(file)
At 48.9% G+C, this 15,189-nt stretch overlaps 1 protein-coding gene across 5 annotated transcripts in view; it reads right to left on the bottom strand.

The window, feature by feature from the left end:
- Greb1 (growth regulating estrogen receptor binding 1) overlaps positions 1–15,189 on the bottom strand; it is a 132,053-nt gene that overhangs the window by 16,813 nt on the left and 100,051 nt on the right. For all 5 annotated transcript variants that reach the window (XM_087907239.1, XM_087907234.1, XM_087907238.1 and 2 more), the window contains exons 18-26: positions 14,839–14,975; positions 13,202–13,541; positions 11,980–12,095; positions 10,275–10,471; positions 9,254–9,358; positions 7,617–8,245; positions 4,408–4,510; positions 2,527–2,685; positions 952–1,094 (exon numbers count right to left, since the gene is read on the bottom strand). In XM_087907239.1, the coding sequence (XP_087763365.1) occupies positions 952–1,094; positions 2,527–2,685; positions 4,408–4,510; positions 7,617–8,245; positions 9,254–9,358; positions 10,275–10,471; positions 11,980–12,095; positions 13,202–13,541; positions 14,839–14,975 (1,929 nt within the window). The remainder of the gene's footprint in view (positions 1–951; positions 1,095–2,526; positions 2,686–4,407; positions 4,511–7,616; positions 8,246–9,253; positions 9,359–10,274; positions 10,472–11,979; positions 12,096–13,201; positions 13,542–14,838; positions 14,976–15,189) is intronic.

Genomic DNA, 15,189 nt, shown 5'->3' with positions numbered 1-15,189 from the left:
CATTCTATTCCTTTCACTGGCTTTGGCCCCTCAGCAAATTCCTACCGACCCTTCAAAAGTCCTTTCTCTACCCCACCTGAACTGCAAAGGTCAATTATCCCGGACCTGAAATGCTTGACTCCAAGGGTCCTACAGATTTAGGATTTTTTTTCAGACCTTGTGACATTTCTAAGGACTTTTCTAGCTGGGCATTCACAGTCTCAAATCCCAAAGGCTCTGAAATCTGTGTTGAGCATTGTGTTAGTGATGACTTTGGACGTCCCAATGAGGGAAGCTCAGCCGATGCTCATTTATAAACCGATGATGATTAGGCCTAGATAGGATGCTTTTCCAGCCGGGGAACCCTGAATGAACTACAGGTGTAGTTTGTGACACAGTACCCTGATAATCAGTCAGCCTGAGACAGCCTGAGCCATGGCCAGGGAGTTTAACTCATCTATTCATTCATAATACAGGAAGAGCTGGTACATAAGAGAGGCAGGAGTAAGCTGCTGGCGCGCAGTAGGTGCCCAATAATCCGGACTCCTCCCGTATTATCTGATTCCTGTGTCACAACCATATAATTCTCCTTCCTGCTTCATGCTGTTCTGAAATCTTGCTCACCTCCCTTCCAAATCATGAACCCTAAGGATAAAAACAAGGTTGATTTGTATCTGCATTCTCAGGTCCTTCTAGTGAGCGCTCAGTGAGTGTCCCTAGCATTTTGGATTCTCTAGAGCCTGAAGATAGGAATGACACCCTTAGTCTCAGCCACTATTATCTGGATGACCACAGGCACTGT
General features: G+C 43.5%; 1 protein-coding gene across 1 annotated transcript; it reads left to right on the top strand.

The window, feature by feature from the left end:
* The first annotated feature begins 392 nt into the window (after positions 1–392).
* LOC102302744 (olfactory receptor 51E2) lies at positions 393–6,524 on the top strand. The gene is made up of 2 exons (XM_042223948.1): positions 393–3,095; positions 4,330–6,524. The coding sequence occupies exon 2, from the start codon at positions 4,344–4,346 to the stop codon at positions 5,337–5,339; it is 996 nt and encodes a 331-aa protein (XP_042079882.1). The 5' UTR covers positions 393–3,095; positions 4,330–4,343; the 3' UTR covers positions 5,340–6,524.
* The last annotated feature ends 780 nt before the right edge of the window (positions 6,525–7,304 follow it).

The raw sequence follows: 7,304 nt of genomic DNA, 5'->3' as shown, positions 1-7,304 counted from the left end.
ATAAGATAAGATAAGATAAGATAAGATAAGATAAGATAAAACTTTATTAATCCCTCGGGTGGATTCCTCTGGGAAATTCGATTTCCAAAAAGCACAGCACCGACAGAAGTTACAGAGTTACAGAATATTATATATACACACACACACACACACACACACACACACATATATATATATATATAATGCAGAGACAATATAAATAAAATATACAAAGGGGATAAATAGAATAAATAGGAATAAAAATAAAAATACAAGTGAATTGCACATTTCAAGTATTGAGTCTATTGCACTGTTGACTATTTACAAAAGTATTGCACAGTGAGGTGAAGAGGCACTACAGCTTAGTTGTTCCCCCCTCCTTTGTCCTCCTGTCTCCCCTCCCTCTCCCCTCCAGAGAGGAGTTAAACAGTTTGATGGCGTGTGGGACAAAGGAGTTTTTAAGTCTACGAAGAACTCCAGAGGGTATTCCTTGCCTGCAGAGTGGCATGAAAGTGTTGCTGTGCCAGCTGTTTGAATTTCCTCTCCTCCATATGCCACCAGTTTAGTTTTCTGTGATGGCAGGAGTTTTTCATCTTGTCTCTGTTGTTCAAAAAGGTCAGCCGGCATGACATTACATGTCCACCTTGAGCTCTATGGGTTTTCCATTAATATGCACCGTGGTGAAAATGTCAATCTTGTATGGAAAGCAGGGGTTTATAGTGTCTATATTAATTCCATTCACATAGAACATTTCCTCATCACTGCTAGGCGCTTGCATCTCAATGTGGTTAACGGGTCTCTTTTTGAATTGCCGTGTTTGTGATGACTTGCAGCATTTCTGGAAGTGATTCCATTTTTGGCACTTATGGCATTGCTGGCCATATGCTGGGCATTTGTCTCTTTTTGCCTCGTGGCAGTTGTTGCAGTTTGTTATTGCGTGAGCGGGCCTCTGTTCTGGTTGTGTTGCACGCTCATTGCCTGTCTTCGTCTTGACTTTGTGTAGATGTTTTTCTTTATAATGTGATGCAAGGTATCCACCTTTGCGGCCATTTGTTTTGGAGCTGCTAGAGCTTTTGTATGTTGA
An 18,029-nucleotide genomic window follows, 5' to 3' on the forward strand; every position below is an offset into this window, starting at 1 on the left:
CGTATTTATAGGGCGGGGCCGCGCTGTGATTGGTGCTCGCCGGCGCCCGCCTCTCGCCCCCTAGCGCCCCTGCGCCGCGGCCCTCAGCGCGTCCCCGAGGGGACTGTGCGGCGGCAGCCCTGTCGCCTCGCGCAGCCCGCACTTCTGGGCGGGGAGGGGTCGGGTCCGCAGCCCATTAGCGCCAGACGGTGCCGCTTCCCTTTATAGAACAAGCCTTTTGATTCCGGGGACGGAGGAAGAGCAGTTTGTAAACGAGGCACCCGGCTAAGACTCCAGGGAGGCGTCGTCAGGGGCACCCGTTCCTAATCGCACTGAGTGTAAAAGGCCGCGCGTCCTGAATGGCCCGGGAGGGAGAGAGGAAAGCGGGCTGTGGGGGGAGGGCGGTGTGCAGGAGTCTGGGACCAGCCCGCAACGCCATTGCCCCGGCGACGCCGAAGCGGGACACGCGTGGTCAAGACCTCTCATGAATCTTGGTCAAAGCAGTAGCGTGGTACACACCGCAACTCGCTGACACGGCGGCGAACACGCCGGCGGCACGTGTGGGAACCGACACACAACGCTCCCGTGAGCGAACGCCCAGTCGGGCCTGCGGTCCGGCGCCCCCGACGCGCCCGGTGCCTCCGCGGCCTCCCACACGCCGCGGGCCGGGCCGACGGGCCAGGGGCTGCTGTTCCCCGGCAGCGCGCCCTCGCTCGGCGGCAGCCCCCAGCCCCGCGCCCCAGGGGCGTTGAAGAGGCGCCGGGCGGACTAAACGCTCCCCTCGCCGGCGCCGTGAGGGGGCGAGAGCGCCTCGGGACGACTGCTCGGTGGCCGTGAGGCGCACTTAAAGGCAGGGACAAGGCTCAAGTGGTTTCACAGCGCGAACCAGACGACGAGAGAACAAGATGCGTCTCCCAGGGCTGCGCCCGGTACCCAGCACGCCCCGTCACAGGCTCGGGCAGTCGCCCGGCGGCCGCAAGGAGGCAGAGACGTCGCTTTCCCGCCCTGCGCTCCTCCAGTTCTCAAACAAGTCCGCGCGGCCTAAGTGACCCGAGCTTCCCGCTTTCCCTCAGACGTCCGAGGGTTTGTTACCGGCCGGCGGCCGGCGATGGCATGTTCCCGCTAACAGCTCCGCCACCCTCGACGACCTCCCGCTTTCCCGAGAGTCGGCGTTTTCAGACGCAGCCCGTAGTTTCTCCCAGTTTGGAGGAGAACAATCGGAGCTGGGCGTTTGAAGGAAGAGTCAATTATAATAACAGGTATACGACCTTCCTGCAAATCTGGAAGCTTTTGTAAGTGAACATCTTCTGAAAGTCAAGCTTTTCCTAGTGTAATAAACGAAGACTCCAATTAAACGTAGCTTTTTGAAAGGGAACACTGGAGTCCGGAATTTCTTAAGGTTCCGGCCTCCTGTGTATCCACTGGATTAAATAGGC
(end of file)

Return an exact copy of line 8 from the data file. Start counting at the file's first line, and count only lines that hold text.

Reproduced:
* The first annotated feature begins 392 nt into the window (after positions 1–392).